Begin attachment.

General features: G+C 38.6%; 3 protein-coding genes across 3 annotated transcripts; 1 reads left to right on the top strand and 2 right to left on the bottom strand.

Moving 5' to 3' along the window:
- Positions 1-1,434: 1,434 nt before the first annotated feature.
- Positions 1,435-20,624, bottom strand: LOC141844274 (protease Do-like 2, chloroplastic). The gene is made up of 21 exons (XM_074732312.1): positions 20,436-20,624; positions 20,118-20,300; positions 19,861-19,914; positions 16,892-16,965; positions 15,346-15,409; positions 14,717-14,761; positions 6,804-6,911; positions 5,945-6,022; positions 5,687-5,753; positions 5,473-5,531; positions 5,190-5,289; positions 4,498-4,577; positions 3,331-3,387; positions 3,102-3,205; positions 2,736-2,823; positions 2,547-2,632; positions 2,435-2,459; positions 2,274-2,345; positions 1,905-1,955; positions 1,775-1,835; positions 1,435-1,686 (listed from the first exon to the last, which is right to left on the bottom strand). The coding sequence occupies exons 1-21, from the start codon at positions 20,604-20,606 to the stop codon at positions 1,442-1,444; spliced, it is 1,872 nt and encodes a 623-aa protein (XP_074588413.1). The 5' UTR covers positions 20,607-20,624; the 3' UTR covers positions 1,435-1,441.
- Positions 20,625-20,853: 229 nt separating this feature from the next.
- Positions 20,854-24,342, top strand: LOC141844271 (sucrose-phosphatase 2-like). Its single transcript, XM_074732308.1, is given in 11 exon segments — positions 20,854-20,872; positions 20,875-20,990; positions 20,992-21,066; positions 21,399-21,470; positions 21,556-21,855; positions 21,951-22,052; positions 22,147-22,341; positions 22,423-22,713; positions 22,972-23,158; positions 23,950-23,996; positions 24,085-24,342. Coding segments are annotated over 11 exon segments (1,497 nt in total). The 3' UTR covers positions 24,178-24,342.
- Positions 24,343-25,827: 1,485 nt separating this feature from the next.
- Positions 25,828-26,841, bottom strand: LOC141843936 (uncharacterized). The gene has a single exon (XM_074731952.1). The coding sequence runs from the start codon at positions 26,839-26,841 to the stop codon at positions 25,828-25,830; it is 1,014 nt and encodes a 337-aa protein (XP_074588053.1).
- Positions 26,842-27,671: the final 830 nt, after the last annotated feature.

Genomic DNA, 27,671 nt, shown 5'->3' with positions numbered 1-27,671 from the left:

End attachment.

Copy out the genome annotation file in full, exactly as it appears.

General features: G+C 38.6%; 3 protein-coding genes across 3 annotated transcripts; 1 reads left to right on the top strand and 2 right to left on the bottom strand.

Moving 5' to 3' along the window:
- Positions 1-1,434: 1,434 nt before the first annotated feature.
- Positions 1,435-20,624, bottom strand: LOC141844274 (protease Do-like 2, chloroplastic). The gene is made up of 21 exons (XM_074732312.1): positions 20,436-20,624; positions 20,118-20,300; positions 19,861-19,914; positions 16,892-16,965; positions 15,346-15,409; positions 14,717-14,761; positions 6,804-6,911; positions 5,945-6,022; positions 5,687-5,753; positions 5,473-5,531; positions 5,190-5,289; positions 4,498-4,577; positions 3,331-3,387; positions 3,102-3,205; positions 2,736-2,823; positions 2,547-2,632; positions 2,435-2,459; positions 2,274-2,345; positions 1,905-1,955; positions 1,775-1,835; positions 1,435-1,686 (listed from the first exon to the last, which is right to left on the bottom strand). The coding sequence occupies exons 1-21, from the start codon at positions 20,604-20,606 to the stop codon at positions 1,442-1,444; spliced, it is 1,872 nt and encodes a 623-aa protein (XP_074588413.1). The 5' UTR covers positions 20,607-20,624; the 3' UTR covers positions 1,435-1,441.
- Positions 20,625-20,853: 229 nt separating this feature from the next.
- Positions 20,854-24,342, top strand: LOC141844271 (sucrose-phosphatase 2-like). Its single transcript, XM_074732308.1, is given in 11 exon segments — positions 20,854-20,872; positions 20,875-20,990; positions 20,992-21,066; positions 21,399-21,470; positions 21,556-21,855; positions 21,951-22,052; positions 22,147-22,341; positions 22,423-22,713; positions 22,972-23,158; positions 23,950-23,996; positions 24,085-24,342. Coding segments are annotated over 11 exon segments (1,497 nt in total). The 3' UTR covers positions 24,178-24,342.
- Positions 24,343-25,827: 1,485 nt separating this feature from the next.
- Positions 25,828-26,841, bottom strand: LOC141843936 (uncharacterized). The gene has a single exon (XM_074731952.1). The coding sequence runs from the start codon at positions 26,839-26,841 to the stop codon at positions 25,828-25,830; it is 1,014 nt and encodes a 337-aa protein (XP_074588053.1).
- Positions 26,842-27,671: the final 830 nt, after the last annotated feature.

Genomic DNA, 27,671 nt, shown 5'->3' with positions numbered 1-27,671 from the left: